Now in this case when the frame one pixel has got a value of 55, the frame two pixel has got a value of 60, MATLAB will compute a difference of zero and this is because we are subtracting unsigned integers. Unsigned integers cannot be negative by definition, they are unsigned. So in this case we are going to get an erroneous result.

The way to get around it is to cast the images to a different data type; move them from being unsigned integers, perhaps to being signed integers, or perhaps to being double precision floating point values.

Let’s create a tangible example of this. I am going to create a camera, a movie camera, which is a special type of object which opens a movie file and returns the frames of that as individual grey scale images.

So I have created the movie object; it is in the workspace called cam. It is a movie object. And now I am going to grab one frame from that movie.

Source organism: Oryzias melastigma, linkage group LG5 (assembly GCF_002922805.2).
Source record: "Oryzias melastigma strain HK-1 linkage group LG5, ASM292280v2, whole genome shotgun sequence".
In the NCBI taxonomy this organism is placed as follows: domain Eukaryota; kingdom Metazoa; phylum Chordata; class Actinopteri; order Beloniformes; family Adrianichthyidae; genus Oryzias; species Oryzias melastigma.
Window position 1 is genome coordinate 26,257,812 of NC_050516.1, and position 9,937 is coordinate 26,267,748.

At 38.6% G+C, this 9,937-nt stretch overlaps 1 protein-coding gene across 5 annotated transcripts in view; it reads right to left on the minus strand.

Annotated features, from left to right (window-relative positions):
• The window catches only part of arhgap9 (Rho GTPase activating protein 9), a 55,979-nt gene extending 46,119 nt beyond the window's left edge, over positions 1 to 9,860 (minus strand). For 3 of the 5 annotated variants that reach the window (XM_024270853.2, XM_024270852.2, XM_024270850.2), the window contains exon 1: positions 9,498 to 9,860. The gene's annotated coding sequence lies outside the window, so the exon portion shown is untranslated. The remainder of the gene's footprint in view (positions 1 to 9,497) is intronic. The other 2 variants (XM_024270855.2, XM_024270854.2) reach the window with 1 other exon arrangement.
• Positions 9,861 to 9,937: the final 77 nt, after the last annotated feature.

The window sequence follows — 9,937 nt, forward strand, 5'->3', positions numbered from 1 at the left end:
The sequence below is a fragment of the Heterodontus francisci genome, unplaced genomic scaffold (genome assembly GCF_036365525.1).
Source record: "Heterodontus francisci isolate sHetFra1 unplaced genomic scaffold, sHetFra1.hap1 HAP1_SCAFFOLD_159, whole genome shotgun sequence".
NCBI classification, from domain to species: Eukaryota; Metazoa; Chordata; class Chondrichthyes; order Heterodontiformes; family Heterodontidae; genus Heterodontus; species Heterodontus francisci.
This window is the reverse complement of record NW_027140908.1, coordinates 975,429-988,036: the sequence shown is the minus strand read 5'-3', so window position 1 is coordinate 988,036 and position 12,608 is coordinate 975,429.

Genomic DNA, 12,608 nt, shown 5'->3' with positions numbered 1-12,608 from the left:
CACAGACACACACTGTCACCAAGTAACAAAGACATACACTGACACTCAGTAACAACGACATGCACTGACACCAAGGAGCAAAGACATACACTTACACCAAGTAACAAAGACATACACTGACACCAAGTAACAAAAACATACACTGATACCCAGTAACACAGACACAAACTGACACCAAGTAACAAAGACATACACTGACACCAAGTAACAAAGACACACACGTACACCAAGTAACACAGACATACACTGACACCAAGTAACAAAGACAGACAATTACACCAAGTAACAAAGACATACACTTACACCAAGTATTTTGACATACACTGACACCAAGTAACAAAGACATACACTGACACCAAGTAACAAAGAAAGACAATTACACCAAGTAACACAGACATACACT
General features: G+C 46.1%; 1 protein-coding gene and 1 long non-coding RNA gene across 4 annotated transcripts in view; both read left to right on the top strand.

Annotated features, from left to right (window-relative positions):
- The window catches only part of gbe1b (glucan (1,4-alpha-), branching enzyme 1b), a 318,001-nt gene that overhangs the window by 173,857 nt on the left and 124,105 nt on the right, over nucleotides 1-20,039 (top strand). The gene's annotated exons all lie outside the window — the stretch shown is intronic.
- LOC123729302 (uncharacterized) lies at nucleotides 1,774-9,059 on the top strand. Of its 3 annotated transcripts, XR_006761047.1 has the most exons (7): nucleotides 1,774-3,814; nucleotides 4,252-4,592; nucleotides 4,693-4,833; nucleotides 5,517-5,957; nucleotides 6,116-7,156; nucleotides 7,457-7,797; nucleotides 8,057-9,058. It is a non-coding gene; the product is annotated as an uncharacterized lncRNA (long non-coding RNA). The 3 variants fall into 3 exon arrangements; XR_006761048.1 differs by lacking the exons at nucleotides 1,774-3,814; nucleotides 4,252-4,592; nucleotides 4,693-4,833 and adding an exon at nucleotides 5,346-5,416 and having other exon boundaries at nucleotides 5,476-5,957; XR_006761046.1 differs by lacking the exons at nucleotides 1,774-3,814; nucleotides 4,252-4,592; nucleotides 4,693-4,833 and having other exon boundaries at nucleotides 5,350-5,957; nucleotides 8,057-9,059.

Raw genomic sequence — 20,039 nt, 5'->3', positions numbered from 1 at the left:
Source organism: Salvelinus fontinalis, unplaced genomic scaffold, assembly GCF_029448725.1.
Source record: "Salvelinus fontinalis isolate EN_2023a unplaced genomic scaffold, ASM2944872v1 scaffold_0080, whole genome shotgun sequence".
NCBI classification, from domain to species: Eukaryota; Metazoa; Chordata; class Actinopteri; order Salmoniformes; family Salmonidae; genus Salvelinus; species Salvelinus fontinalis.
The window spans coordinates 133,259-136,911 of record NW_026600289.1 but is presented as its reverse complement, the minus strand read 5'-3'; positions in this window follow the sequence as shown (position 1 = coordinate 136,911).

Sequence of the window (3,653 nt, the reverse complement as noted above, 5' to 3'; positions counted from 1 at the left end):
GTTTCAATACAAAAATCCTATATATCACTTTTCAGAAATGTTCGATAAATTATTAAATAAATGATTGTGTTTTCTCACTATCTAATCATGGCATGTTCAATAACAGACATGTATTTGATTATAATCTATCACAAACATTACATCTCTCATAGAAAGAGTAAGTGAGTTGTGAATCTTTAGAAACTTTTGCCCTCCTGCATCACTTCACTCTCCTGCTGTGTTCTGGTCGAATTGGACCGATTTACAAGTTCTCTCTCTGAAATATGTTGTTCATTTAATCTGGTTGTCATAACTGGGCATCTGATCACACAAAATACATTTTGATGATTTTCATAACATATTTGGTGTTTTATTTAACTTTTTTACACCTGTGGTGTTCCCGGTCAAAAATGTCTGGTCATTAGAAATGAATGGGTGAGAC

So I am going to use the grab method, which we have seen before and I am going to grab the first frame out of the movie. And I am going to grab the next frame out of the movie, so two sequential frames. Now I am going to display the image difference and I am going to display the image which is the result of image one minus image two.

And here we see a grey scale image and it looks a little bit unusual and we can see some interesting activity around here.

The result of im1 minus im2 is actually assigned quantity. The pixel in image one could be smaller then the pixel in image two. So it is useful to display this with a different colour map and I am going to use the option signed here. And what it is going to do is display pixels that are negative as red and pixels that are positive as blue, and the background, where it is 0, is white.

So let’s zoom in on this part of the image up here. And what we can see is some red pixels and some blue pixels and this is showing us where the pixels in the image have changed from one frame to the next.